fell into thin tinkling little trills, Anna Vassil-
yevna too suddenly broke down, Elena could
not help smiling, and even Insarov at last
could not resist it. But the loudest, longest,
most persistent laugh was Uvar Ivanovitch's ;
he laughed till his sides ached, till he choked
and panted. He would calm down a little,
then would murmur through his tears: 'I
thought what's that splash and there he
went plop.' And with the last word,
forced out with convulsive effort, his whole
frame was shaking with another burst of
laughter. Zoya made him worse. I saw his
legs,' she said, ' kicking in the air.' ' Yes, yes/
gasped Uvar Ivanovitch, 'his legs, his legs
and then splash ! there he plopped in ! '
' And how did Mr. Insarov manage it ? why
the German was three times his size?' said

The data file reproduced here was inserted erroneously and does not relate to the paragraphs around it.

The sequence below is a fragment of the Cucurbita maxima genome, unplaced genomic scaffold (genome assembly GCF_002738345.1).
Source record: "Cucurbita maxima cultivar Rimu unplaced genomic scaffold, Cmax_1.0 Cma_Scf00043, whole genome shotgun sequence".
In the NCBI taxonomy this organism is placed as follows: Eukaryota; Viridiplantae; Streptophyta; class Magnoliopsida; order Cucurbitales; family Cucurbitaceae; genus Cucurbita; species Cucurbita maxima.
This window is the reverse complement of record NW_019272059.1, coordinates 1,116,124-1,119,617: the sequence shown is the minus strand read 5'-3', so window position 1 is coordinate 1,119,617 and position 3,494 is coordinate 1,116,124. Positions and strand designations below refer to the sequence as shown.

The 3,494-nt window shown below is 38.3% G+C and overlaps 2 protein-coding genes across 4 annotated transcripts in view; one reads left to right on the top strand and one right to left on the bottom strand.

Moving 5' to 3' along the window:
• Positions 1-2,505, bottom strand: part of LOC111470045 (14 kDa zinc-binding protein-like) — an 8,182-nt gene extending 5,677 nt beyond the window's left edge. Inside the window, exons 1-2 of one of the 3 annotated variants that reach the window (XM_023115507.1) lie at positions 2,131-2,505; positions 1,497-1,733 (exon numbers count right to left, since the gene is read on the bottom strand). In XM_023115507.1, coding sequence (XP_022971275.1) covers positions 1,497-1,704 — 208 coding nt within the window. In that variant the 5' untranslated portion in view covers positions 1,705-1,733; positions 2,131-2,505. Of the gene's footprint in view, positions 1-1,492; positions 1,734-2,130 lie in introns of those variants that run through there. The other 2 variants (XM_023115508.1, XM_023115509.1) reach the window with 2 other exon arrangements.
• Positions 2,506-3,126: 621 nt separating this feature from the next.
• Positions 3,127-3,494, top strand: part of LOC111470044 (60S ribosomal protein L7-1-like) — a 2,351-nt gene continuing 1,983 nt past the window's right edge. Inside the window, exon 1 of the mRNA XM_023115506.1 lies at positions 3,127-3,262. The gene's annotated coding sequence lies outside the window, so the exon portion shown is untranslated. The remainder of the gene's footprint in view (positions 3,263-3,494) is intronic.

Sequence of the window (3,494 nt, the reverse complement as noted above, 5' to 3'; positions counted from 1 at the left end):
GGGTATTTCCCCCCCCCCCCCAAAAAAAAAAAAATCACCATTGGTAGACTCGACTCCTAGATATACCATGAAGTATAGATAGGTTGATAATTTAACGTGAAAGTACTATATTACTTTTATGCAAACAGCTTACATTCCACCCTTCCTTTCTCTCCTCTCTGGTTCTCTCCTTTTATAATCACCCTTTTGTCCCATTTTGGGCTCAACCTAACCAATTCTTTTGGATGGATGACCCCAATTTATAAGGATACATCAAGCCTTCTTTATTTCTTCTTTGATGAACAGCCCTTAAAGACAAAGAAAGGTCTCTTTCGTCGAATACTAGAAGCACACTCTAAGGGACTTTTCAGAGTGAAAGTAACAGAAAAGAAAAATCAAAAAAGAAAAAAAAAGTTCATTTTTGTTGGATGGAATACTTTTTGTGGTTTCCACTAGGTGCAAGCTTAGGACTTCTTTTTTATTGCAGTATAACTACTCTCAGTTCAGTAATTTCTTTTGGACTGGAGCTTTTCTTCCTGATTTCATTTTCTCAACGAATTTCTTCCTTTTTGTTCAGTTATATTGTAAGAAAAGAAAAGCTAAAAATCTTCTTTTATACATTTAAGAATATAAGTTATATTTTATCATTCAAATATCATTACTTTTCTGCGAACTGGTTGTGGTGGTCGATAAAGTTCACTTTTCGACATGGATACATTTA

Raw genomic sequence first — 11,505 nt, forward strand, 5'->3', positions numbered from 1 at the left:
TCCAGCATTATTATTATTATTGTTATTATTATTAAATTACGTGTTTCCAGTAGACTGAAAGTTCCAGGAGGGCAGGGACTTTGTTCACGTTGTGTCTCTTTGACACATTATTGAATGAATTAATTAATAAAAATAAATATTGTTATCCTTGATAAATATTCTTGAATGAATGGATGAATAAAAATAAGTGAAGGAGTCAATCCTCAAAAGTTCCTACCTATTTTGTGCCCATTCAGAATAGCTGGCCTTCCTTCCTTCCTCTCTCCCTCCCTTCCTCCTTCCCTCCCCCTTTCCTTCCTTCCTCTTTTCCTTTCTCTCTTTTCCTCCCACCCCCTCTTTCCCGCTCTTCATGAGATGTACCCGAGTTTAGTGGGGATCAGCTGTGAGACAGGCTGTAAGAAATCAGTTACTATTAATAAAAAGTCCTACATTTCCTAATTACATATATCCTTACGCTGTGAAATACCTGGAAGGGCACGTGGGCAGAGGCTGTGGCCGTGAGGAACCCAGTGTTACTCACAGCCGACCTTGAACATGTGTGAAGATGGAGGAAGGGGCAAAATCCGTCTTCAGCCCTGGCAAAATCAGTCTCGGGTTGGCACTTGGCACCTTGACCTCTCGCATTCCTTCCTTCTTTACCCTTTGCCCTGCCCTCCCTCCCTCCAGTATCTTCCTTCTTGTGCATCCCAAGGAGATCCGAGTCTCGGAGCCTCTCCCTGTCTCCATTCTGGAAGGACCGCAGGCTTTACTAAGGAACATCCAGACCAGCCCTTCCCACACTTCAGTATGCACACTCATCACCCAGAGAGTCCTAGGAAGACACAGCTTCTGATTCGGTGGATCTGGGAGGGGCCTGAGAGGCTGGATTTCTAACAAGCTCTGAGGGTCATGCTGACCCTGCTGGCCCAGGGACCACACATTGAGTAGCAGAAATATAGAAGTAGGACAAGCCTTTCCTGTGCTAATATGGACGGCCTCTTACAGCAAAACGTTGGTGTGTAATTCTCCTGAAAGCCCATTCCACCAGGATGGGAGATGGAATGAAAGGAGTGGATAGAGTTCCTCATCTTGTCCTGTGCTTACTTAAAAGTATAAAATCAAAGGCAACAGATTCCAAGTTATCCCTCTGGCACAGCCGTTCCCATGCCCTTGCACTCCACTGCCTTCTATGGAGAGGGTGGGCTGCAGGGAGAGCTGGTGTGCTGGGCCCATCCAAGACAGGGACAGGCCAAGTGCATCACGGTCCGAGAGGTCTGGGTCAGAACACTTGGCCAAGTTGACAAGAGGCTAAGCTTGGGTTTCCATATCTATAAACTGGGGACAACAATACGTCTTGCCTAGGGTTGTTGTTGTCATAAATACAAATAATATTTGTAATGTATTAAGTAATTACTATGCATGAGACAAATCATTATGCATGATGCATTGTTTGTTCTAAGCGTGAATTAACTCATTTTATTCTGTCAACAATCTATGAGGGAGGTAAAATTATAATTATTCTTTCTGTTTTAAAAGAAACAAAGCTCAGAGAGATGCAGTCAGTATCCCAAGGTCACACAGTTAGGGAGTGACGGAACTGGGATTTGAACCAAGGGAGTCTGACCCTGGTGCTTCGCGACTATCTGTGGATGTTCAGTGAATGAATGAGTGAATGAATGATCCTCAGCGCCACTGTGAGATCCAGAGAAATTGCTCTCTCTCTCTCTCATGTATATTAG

* I '11 tell you/ answered Uvar Ivanovitch,
rubbing his eyes, ' I saw ; with one arm about
his waist, he tripped him up, and he went
plop ! I heard a splash there he went'
ON THE EVE
Long after the carriages had started, long
after the castle of Tsaritsino was out of sight,
Uvar Ivanovitch was still unable to regain his
composure. Shubin, who was again with him
in the carriage, began to cry shame on him at
Insarov felt ashamed. He sat in the coach
facing Elena (Bersenyev had taken his seat
on the box), and he said nothing ; she too was
silent. He thought that she was condemning
his action ; but she did not condemn him. She
had been scared at the first minute ; then the
expression of his face had impressed her ; after-
wards she pondered on it all. It was not quite
clear to her what the nature of her reflections